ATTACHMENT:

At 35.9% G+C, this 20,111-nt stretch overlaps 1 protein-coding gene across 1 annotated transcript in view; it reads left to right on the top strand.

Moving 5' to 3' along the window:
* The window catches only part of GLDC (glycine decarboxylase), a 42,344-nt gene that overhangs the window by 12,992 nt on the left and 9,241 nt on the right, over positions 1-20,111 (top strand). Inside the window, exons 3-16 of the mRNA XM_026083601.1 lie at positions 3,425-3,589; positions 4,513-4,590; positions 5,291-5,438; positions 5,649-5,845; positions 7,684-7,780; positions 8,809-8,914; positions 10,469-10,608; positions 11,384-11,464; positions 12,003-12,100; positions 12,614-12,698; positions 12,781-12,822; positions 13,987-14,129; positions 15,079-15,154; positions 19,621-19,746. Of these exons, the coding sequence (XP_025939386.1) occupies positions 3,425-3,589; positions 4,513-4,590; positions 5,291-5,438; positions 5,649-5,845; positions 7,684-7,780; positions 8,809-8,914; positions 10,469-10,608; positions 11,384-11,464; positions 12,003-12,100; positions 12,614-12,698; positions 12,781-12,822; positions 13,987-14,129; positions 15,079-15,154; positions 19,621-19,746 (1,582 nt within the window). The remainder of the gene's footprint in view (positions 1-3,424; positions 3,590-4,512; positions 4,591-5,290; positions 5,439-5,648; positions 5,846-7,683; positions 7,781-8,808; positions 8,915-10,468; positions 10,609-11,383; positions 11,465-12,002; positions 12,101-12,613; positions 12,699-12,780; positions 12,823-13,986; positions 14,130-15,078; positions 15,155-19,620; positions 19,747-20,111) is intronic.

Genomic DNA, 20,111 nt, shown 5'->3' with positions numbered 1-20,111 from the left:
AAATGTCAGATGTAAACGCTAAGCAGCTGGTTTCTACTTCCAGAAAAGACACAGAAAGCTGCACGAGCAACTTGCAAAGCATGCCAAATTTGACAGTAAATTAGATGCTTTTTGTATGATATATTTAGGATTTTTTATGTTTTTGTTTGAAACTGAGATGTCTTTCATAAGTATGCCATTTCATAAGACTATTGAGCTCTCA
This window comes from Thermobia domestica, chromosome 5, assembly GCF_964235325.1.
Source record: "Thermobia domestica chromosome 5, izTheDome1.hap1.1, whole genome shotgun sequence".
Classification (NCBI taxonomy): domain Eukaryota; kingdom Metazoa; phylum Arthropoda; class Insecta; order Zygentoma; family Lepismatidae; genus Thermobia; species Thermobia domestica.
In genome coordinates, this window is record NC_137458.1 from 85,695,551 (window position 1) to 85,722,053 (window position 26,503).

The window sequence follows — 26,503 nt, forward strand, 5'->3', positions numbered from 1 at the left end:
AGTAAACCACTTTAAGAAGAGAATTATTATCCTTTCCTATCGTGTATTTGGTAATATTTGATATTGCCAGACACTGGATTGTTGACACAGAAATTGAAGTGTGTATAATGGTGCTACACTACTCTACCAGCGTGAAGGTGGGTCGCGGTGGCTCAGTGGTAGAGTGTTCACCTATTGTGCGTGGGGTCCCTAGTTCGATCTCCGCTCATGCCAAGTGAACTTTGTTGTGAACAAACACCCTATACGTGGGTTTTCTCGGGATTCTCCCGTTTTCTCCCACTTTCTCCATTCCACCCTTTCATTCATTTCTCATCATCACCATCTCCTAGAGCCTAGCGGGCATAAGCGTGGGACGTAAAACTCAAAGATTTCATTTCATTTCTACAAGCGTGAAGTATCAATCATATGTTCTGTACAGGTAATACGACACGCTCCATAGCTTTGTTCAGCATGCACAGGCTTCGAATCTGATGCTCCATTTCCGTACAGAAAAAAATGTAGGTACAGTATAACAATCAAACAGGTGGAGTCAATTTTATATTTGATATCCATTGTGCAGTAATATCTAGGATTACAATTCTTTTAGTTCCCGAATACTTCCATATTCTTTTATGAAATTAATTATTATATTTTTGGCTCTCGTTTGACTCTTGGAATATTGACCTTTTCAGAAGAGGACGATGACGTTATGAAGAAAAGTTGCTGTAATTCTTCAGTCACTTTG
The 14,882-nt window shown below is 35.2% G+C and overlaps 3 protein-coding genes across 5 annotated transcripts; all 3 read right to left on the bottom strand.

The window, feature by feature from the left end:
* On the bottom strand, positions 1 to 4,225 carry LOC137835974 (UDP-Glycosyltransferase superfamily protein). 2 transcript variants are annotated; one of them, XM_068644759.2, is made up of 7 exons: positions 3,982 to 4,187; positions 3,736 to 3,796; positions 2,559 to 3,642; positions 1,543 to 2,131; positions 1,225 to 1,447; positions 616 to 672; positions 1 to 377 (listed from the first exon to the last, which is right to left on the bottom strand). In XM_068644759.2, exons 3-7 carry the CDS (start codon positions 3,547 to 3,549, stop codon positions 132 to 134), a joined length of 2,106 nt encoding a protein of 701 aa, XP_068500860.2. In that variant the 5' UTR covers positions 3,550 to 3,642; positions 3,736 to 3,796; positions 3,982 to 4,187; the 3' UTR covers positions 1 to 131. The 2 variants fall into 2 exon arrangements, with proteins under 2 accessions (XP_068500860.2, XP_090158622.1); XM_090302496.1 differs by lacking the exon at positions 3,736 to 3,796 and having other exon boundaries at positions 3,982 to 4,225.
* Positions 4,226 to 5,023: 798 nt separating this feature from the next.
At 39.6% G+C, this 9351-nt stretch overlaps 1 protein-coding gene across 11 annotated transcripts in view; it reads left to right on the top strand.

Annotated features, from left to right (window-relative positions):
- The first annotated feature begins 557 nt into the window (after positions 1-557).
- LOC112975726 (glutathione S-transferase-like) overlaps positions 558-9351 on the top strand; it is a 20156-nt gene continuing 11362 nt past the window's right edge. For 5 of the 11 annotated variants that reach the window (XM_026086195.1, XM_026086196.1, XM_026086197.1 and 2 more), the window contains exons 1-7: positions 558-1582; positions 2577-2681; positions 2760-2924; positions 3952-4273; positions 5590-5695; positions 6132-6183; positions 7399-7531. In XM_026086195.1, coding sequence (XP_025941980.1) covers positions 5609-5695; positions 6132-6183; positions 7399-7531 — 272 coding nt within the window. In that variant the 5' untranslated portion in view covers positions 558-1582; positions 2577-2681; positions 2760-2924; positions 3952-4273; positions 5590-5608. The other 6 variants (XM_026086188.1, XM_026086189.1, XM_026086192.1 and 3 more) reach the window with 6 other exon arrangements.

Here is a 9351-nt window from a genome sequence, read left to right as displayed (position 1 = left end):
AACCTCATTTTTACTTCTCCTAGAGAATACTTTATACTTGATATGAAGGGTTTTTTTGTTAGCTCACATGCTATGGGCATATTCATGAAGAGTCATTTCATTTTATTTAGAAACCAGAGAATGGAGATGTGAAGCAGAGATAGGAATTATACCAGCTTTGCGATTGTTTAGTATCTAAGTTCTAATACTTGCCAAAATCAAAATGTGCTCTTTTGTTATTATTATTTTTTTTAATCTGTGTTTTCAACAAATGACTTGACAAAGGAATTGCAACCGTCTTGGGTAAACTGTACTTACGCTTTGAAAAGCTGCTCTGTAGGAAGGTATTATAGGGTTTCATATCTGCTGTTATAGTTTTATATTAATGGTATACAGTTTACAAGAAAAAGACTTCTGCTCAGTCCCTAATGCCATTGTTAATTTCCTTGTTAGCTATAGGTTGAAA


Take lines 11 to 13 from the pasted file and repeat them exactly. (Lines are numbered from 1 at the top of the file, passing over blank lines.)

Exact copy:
AGTAAACCACTTTAAGAAGAGAATTATTATCCTTTCCTATCGTGTATTTGGTAATATTTGATATTGCCAGACACTGGATTGTTGACACAGAAATTGAAGTGTGTATAATGGTGCTACACTACTCTACCAGCGTGAAGGTGGGTCGCGGTGGCTCAGTGGTAGAGTGTTCACCTATTGTGCGTGGGGTCCCTAGTTCGATCTCCGCTCATGCCAAGTGAACTTTGTTGTGAACAAACACCCTATACGTGGGTTTTCTCGGGATTCTCCCGTTTTCTCCCACTTTCTCCATTCCACCCTTTCATTCATTTCTCATCATCACCATCTCCTAGAGCCTAGCGGGCATAAGCGTGGGACGTAAAACTCAAAGATTTCATTTCATTTCTACAAGCGTGAAGTATCAATCATATGTTCTGTACAGGTAATACGACACGCTCCATAGCTTTGTTCAGCATGCACAGGCTTCGAATCTGATGCTCCATTTCCGTACAGAAAAAAATGTAGGTACAGTATAACAATCAAACAGGTGGAGTCAATTTTATATTTGATATCCATTGTGCAGTAATATCTAGGATTACAATTCTTTTAGTTCCCGAATACTTCCATATTCTTTTATGAAATTAATTATTATATTTTTGGCTCTCGTTTGACTCTTGGAATATTGACCTTTTCAGAAGAGGACGATGACGTTATGAAGAAAAGTTGCTGTAATTCTTCAGTCACTTTG
The 14,882-nt window shown below is 35.2% G+C and overlaps 3 protein-coding genes across 5 annotated transcripts; all 3 read right to left on the bottom strand.

The window, feature by feature from the left end: